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Don't be too quick to jump on them.  "Trickle charger" is a loose term, it could be .01 amps, or several amps.  Regardless, almost any charger will be fine for an initial charge as long as it doesn't pump out too many amps or volts.  I've revived many car size batteries with a "trickle charger".  There are "ideal" charge rates and just as many exceptions to the rules.  The battery charger that's been most successful for me is only rated at 2 amps and it has resurrected batteries that my $3000 charger/analyzer said were fucked, it does so by breaking some of the 'rules' of charging batteries.  The mega dollar charger also breaks some of the 'rules' of charging.  I assume Midtronics knew what they were doing when they programmed it, $3k is a lot of money.

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1 hour ago, blackhawkxx said:

You can buy a lot of batteries for $3K.

I didn't, and wouldn't pay that much for it.  But it is cool as hell.  It's more than just a charger, it's also a battery and car system analyzer.  It'll put out mega amps for charging, I've seen over 70a displayed, don't know the max.  It can 'see' a bad rectifier or other alternator component just by clamping the leads to the car's battery cable terminals, pretty cool.  I bought a bunch of them for under $200 each from someone that didn't know how to sell them.  I sold them all but one, the ugliest one that would fetch the least $.  I sold them for $1k-$2k each, mostly on eBay.  I keep contemplating selling this last one, then once in a while it comes in handy so I keep it around.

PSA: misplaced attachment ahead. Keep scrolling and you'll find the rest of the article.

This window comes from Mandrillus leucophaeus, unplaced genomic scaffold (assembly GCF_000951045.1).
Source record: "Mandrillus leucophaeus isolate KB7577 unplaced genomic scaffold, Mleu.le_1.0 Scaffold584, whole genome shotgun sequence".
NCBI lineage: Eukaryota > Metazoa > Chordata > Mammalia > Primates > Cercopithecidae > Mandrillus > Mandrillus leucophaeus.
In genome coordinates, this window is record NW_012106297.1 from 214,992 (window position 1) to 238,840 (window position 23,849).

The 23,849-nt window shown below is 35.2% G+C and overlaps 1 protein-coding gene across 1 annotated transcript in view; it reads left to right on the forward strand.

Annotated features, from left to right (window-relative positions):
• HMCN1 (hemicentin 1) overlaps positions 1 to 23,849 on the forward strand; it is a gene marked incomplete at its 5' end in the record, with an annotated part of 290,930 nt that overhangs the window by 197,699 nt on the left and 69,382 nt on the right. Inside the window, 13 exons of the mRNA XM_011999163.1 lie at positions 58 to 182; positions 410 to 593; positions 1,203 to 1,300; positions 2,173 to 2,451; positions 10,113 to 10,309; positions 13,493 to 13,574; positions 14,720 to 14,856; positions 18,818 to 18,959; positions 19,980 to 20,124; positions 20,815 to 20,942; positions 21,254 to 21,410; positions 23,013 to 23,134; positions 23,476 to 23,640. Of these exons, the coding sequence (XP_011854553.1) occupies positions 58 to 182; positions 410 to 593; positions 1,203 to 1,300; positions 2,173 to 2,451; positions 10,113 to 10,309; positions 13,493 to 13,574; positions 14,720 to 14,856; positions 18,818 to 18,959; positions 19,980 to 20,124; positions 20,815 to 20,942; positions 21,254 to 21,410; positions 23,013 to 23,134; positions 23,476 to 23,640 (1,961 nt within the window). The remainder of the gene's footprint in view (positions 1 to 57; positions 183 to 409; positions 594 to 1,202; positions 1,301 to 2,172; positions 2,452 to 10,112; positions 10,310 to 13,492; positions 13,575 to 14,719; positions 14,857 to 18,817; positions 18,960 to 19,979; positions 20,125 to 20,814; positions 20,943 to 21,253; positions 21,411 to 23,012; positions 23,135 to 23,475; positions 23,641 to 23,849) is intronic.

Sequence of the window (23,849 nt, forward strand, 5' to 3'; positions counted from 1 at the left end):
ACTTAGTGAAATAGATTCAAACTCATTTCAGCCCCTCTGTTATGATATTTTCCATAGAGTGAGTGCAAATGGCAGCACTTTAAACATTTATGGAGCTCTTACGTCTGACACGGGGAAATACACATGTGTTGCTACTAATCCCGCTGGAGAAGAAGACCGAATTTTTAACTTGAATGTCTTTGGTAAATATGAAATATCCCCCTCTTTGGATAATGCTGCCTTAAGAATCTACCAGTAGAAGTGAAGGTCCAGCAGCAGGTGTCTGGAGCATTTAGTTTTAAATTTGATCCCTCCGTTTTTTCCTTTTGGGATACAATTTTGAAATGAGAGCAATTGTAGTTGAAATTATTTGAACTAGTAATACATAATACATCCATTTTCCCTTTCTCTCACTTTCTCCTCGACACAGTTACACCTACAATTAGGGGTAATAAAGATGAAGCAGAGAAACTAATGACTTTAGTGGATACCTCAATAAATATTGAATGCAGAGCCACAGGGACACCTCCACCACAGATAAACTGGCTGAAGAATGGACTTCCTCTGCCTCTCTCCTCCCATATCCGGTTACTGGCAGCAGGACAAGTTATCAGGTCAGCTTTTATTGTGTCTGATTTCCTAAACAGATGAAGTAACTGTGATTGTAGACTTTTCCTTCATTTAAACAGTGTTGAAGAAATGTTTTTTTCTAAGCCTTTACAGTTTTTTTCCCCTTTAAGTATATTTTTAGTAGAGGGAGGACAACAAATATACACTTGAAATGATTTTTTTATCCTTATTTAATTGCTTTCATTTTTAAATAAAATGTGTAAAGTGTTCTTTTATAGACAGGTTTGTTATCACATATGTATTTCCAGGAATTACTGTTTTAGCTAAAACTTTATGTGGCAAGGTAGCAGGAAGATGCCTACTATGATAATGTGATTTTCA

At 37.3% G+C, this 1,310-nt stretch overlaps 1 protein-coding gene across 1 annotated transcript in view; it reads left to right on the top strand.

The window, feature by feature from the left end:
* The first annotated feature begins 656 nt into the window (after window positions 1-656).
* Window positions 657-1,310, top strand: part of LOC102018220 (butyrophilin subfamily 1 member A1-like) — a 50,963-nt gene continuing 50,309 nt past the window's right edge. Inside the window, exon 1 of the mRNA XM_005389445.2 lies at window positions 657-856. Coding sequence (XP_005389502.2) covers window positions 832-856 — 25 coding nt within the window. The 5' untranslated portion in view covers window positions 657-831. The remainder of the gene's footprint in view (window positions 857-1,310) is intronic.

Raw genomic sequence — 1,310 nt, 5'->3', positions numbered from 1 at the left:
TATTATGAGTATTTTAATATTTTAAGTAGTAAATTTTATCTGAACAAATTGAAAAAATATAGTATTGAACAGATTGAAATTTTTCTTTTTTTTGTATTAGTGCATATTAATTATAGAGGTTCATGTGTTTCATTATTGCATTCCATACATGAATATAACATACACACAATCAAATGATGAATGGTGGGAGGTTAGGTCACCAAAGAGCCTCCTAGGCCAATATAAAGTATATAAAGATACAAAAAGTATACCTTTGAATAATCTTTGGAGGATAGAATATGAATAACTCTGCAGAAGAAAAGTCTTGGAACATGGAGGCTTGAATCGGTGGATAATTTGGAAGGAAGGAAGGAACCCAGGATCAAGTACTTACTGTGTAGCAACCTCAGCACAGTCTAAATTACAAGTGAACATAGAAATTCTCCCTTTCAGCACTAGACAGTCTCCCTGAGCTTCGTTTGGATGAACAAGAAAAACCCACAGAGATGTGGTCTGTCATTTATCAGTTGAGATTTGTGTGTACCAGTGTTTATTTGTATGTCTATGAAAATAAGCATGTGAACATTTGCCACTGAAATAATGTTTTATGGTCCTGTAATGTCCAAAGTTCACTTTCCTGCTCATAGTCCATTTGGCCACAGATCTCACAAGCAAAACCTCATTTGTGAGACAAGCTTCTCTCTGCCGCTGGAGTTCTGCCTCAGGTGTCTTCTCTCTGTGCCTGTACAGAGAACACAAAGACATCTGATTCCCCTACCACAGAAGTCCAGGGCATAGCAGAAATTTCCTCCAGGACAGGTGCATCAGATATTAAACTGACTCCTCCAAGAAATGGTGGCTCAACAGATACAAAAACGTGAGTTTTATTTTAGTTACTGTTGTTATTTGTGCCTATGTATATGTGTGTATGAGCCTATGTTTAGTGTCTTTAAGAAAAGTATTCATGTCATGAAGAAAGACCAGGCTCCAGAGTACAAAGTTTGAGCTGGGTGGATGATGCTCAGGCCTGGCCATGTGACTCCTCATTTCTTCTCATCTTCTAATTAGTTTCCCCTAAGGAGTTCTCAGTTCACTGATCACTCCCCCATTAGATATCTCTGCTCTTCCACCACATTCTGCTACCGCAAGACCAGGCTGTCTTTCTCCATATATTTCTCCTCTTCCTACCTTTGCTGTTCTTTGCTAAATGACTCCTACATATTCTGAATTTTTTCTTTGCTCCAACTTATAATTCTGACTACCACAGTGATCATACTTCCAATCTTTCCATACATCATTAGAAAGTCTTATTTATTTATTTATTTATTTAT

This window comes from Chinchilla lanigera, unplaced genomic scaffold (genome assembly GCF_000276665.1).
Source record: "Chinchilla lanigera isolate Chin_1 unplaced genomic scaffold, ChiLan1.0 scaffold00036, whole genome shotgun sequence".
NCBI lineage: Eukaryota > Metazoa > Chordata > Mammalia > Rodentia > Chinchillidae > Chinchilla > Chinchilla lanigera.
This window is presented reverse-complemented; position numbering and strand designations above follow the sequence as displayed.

http://www.midtronics.com/shop/products-1/battery-chargers-and-maintenance-products/diagnostic-chargers/gr-series/midtronics-gr8-series-diagnostic-battery-chargers

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And no, they weren't stolen, they were from Suzuki America.  When Suzuki cars went away all their dealer tools were auctioned off and these were Suzuki branded units.

 

Years later a buddy that does e-waste got a bunch of other Suzuki stuff that I helped him sell, some of which I sold here. 

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I`d also recommend disconnecting the negative lead from the battery and hooking up a meter in series to measure amperage drain. Or milliamps. DON'T turn the key on, just do it with the key off. That will tell you if you have a component or wire going to ground. If you do have a short, pull and replace 1 fuse at a time until the meter drops to zero. That will tell you which system to start looking at.